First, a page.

Travelling to the white continent is the ultimate bucket list adventure, but it’s one that comes with a great deal of responsibility, writes Dilvin Yasa.
It’s a challenge that tortures even the most experienced of writers: how does one adequately convey the wonder of the white continent? Environmental historian Stephen J. Pyne has long been on record as saying that anyone tackling Antarctica must first ‘develop a vocabulary equal to their environment’, while Damian Perry, managing director of Hurtigruten says, “If you know how to describe Antarctica, then you’ve never been,” he explains. “It’s as though the awe of what you’re seeing leaves you dumbstruck.”
Success, I’ve found, lies not in cursory paragraphs about a ‘vast landscape of grandiose ice-scapes’ or ‘crunching snow beneath crystalline skies’, but by tapping into moments you’re unable to experience anywhere else in the world. It’s the thud of a penguin leaping unexpectedly into your Xplorer (and immediately out again), the symphony of whale song and the iceberg calving – the breaking of ice chunks from the edge of a glacier – as you kayak through the deep blue. Visiting Antarctica is the feeling of blizzard ice tearing at your cheeks as you set up your tent and that heavy feeling on your chest, a certainty that no matter how long you live and how far and wide you travel, you’ll never see anything as beautiful ever again.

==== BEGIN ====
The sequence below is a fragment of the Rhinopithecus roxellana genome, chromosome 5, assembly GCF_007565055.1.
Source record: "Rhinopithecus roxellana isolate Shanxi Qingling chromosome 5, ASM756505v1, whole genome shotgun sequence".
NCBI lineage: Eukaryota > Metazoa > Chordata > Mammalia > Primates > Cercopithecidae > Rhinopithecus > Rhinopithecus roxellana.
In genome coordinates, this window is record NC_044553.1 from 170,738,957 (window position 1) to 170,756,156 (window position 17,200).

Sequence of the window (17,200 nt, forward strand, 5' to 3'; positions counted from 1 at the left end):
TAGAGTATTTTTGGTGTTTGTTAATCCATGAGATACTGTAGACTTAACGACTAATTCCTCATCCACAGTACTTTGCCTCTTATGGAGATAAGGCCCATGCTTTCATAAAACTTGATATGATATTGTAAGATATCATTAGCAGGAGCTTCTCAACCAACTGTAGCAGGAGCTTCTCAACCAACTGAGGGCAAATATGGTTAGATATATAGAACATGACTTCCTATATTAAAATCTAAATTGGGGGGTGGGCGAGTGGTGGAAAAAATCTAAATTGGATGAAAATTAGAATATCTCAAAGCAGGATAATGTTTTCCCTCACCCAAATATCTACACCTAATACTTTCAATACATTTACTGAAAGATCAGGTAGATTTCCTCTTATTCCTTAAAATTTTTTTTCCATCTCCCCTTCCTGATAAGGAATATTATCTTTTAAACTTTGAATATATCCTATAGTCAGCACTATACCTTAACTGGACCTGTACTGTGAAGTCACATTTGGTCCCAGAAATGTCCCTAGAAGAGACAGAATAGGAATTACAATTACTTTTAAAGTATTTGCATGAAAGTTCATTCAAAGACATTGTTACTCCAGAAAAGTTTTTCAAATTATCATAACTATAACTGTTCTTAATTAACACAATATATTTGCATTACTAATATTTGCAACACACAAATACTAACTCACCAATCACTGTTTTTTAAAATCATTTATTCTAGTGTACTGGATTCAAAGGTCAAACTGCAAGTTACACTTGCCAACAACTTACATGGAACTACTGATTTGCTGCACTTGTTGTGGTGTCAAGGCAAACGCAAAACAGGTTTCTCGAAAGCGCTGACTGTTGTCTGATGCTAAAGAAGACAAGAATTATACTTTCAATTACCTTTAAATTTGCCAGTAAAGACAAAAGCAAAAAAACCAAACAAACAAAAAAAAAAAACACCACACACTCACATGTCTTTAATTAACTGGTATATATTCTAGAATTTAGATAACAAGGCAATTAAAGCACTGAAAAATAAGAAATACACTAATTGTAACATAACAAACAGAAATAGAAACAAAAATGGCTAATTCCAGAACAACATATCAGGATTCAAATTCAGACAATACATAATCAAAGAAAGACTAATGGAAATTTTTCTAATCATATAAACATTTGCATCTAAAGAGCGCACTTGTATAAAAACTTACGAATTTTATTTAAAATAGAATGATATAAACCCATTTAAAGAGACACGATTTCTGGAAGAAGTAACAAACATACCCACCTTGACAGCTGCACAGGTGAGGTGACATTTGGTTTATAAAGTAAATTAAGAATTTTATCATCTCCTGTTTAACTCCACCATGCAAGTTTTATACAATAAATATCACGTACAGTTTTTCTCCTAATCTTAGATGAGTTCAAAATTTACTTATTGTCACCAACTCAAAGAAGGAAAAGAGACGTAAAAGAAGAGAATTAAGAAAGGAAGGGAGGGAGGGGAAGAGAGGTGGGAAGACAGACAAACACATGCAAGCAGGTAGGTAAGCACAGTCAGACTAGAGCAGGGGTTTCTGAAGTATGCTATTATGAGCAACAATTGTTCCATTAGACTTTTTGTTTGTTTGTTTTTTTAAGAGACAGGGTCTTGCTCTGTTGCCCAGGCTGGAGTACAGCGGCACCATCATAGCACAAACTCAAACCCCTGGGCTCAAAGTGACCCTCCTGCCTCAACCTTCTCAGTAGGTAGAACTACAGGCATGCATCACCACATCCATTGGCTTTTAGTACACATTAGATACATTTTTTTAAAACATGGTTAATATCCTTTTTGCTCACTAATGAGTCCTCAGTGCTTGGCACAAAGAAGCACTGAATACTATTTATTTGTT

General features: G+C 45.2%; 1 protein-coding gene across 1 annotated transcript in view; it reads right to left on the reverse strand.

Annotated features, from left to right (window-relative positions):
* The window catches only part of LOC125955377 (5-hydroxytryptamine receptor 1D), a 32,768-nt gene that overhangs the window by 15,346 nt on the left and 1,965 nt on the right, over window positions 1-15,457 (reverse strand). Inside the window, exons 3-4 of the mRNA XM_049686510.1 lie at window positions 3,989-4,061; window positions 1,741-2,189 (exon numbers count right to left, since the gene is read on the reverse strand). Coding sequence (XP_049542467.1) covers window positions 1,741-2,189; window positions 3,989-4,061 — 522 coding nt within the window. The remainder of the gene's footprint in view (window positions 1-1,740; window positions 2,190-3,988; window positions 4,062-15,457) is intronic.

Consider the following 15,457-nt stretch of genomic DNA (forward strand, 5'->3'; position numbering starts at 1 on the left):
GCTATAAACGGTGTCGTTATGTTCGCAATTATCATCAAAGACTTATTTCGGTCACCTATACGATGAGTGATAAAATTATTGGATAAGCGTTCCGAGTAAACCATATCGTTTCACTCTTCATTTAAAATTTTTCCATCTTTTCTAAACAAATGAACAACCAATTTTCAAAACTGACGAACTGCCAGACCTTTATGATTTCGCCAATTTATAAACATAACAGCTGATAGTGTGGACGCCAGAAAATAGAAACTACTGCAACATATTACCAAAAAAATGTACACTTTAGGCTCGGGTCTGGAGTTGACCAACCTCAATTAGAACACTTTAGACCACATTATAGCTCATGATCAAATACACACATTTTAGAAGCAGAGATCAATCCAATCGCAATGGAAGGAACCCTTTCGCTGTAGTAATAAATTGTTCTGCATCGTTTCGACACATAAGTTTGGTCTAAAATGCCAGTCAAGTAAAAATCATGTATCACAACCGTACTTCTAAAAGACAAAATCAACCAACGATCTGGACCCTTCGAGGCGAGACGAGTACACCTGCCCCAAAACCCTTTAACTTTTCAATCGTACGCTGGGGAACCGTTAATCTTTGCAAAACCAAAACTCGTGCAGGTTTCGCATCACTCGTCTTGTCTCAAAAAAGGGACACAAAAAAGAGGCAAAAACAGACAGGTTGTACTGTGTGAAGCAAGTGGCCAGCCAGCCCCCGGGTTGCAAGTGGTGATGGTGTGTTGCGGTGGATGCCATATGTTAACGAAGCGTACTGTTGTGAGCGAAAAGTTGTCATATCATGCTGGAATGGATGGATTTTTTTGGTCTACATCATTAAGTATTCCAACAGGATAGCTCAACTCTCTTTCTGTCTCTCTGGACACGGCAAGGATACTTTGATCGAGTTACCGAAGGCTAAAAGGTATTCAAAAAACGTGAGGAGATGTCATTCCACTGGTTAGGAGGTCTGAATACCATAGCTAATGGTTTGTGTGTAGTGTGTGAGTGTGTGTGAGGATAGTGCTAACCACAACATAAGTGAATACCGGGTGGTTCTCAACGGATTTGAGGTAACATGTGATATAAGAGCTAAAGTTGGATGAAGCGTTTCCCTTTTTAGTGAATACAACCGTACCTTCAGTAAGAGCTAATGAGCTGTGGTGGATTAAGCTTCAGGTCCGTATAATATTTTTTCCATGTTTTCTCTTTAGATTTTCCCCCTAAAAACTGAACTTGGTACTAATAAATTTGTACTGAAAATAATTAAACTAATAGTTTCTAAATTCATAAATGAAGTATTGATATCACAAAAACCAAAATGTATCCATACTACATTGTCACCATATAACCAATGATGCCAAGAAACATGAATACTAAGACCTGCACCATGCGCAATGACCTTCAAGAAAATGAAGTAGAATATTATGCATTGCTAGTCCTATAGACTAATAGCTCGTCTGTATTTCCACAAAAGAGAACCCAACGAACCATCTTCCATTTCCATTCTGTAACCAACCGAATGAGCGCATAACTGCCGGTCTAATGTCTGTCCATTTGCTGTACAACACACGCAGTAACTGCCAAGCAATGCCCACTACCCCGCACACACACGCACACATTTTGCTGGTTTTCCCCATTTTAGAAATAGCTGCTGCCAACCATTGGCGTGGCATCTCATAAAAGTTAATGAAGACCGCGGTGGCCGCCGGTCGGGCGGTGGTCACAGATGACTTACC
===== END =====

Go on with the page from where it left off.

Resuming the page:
Getting to the ends of the Earth takes no fewer than three flights, plus a heart-pounding journey through Drake Passage. But should conscious travellers visit the continent around the South Pole?
Should you be visiting Antarctica?